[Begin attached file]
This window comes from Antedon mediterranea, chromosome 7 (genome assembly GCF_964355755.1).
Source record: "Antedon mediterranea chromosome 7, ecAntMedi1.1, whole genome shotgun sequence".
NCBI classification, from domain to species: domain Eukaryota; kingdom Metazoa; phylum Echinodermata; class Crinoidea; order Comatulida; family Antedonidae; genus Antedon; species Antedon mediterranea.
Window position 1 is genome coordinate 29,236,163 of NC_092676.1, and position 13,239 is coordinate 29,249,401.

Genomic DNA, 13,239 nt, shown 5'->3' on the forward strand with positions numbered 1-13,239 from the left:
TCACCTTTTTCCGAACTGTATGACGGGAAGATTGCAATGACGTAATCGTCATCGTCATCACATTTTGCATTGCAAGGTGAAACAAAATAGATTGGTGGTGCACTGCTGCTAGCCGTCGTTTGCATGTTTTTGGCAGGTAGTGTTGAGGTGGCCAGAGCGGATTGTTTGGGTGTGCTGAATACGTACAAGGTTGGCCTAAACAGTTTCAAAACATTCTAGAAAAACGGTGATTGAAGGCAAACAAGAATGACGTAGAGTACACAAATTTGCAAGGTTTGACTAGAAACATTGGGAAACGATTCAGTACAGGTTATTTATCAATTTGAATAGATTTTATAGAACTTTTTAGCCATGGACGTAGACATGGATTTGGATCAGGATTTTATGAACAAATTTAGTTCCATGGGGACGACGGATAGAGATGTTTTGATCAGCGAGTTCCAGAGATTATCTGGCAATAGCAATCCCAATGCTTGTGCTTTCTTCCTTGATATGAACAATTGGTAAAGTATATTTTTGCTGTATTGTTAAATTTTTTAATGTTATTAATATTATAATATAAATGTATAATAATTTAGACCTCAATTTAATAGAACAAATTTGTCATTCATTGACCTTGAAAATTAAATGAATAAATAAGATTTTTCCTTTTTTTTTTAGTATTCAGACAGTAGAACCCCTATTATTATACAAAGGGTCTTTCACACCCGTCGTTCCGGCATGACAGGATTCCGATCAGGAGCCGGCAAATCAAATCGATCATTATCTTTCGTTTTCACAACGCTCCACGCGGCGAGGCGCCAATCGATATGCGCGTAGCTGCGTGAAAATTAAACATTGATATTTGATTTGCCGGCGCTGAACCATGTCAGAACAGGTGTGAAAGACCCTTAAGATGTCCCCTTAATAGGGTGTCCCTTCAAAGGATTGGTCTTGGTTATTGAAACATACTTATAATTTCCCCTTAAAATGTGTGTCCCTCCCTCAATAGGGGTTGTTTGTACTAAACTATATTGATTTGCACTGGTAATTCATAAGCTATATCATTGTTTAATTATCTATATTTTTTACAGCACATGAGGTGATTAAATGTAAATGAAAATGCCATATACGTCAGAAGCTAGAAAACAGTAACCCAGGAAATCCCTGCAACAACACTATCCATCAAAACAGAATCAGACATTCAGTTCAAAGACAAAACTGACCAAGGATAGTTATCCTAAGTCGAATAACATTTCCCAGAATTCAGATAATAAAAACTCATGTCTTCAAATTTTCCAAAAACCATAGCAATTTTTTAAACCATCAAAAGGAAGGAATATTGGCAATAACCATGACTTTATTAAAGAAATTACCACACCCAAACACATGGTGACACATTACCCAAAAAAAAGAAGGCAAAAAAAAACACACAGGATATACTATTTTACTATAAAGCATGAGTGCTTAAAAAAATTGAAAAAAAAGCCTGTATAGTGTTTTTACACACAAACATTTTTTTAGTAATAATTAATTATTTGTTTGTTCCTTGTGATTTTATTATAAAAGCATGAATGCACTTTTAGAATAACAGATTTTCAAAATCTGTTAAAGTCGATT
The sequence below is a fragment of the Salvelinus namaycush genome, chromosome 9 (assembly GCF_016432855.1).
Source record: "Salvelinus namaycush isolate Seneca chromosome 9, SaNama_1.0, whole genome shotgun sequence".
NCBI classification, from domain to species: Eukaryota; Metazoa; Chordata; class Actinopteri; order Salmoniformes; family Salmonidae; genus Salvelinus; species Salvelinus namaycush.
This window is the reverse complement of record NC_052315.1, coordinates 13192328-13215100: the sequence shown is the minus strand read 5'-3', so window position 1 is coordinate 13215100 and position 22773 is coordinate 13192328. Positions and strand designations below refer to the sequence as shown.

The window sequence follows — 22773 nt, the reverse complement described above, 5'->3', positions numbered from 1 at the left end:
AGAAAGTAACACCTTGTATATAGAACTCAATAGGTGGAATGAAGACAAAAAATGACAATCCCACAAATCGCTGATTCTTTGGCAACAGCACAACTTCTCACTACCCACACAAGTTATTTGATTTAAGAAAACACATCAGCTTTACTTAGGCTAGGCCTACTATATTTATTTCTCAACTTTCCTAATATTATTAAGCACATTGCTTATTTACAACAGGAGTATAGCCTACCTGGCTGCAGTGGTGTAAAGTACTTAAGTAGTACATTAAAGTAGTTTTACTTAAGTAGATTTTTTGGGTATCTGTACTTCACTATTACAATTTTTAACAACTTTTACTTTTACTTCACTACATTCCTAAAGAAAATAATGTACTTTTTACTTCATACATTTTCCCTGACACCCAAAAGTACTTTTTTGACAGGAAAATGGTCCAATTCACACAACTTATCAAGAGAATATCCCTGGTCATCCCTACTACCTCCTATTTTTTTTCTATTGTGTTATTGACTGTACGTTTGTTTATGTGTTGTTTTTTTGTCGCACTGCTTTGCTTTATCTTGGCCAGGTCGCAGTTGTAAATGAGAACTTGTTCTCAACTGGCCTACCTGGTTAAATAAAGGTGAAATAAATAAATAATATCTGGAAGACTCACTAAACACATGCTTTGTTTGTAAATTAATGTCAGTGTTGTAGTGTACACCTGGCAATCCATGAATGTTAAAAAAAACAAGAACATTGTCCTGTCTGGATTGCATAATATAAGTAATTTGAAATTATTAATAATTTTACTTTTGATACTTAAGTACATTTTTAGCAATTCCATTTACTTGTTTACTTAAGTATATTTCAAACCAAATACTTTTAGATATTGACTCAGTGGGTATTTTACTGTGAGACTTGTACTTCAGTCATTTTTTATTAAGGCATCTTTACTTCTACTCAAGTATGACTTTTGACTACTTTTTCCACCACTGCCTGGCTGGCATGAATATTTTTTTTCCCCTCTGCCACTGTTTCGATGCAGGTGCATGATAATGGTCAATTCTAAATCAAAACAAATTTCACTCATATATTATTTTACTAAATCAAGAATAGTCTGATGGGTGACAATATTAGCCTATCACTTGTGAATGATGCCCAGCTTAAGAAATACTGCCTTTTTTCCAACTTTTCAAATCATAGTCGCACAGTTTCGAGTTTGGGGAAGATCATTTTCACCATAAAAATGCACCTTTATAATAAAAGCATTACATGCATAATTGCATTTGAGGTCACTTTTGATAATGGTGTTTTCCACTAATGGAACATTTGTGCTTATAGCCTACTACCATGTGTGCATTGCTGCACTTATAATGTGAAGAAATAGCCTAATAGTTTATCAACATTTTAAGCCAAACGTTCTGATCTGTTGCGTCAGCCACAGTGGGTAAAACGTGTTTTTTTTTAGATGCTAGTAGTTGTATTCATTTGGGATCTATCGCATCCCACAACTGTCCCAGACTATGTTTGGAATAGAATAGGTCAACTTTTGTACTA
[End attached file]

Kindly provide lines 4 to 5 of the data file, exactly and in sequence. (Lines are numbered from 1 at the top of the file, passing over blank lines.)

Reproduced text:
Window position 1 is genome coordinate 29,236,163 of NC_092676.1, and position 13,239 is coordinate 29,249,401.

Genomic DNA, 13,239 nt, shown 5'->3' on the forward strand with positions numbered 1-13,239 from the left: